The General Assembly dealt with more than just electricity rates during this week's special session. In a move that may have mixed benefits, the legislators have come up with a package of harsher requirements and penalties for sex offenders. It includes some mandatory minimum sentences that aren't good policy, and that undermine the entire proposal.
Legislators tried to deal with sex offenders during the regular session, but a House-passed bill that included less-forgiving mandatory minimum sentences stalled in the Senate. Some legislators were rightly worried about taking away a judge's discretion to decide matters on a case-by-case basis and possibly setting back efforts to rationalize other mandatory sentences, particularly in cases involving guns and drug offenders.
The bill that emerged this week, blessed by the Ehrlich administration, tries to have it both ways. The most meaningful provisions offer more community protection by making convicted sex offenders register more often and in person. They would also have to supply DNA samples and annual photos. For the worst offenders, failure to comply with the registration requirements would be a felony instead of a misdemeanor and could include a hefty fine.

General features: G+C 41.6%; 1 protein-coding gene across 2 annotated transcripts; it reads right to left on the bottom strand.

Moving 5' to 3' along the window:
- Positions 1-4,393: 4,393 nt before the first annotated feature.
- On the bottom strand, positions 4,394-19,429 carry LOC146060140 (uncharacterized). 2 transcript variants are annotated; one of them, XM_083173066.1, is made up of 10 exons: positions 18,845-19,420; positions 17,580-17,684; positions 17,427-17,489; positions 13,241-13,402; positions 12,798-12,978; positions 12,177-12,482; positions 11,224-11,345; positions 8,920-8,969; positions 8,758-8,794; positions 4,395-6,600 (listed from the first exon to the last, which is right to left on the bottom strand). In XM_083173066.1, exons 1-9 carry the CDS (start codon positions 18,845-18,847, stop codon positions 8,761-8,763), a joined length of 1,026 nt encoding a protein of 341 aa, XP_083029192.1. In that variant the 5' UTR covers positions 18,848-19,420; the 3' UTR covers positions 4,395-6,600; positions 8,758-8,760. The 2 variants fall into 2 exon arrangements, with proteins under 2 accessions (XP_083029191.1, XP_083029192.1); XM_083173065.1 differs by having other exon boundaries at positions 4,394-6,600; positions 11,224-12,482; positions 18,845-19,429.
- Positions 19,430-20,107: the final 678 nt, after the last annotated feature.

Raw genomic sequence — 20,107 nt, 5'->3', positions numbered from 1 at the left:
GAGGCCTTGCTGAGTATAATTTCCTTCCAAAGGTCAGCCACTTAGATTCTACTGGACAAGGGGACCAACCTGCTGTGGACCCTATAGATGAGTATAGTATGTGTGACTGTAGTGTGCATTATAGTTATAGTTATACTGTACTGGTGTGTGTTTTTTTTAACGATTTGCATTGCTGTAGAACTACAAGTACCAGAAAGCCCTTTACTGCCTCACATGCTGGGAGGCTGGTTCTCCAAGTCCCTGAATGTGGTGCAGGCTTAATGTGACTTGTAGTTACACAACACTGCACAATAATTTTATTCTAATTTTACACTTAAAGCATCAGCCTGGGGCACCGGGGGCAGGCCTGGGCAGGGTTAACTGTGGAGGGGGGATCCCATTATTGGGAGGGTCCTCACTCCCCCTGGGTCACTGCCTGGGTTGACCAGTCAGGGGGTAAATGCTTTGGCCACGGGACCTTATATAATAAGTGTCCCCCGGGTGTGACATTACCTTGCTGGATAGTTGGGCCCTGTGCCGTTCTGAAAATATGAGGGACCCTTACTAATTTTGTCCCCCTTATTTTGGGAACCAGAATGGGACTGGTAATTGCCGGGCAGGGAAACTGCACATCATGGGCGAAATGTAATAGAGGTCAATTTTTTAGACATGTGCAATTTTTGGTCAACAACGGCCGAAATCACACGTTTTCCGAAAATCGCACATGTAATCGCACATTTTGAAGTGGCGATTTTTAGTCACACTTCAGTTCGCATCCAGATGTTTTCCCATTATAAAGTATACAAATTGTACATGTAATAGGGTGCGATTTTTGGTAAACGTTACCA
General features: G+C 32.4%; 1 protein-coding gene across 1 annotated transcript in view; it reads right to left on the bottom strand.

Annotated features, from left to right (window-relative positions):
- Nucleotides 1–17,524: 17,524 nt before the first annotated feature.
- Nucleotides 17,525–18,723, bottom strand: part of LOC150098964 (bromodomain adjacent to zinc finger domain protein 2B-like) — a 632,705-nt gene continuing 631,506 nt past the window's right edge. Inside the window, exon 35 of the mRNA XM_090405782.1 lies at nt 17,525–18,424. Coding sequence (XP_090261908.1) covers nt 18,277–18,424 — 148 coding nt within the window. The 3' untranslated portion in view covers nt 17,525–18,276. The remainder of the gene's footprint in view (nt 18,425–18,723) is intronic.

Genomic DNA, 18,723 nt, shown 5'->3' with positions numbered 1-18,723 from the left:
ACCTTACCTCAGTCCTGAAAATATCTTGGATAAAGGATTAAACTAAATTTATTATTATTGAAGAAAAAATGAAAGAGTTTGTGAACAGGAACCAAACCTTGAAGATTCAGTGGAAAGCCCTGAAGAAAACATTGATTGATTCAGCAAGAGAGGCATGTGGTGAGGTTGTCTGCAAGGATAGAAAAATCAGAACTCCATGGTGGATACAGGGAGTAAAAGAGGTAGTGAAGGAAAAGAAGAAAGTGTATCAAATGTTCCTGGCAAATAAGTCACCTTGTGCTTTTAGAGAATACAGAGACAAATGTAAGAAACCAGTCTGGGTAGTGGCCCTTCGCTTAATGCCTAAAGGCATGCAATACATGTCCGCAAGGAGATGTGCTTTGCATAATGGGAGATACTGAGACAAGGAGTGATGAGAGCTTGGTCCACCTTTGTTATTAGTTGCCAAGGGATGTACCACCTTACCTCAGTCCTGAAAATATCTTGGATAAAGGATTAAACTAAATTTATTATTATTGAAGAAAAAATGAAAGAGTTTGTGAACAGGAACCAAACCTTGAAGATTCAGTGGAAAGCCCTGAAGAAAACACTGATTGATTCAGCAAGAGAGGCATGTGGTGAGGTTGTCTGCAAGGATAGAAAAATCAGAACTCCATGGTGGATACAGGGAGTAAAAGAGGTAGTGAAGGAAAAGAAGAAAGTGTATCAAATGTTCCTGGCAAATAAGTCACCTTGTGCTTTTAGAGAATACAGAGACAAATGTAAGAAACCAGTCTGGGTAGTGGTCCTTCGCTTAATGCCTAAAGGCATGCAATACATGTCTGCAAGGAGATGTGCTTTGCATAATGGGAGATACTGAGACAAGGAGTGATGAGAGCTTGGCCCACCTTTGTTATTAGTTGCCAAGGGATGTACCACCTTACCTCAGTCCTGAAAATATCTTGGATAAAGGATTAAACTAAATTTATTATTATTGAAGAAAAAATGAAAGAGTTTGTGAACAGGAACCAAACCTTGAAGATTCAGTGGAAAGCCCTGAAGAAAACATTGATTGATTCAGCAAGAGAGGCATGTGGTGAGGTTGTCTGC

The bill also imposes mandatory minimum sentences for the worst offenders, including 25 years for someone over 18 who uses deadly force or the threat of deadly force to rape or commit sexual acts against a victim younger than 13. A similar adult offender who rapes or sodomizes a victim under 13 without using deadly force would be subject to a minimum of five years in prison. Some of these sentences would have been possible under current law, and there is no mandatory minimum if a child under 13 is murdered. That makes the legislators' action seem unbalanced. But in an election year and after a number of murderous sexual assaults against children in other states in recent years, being on record as imposing harsh sentences against sex offenders proved irresistible.
Clearly, there's no reservoir of support for sexual predators. But lawmakers should have resisted the temptation to allow the legal treatment of a particularly unsympathetic class of criminals to set a bad precedent.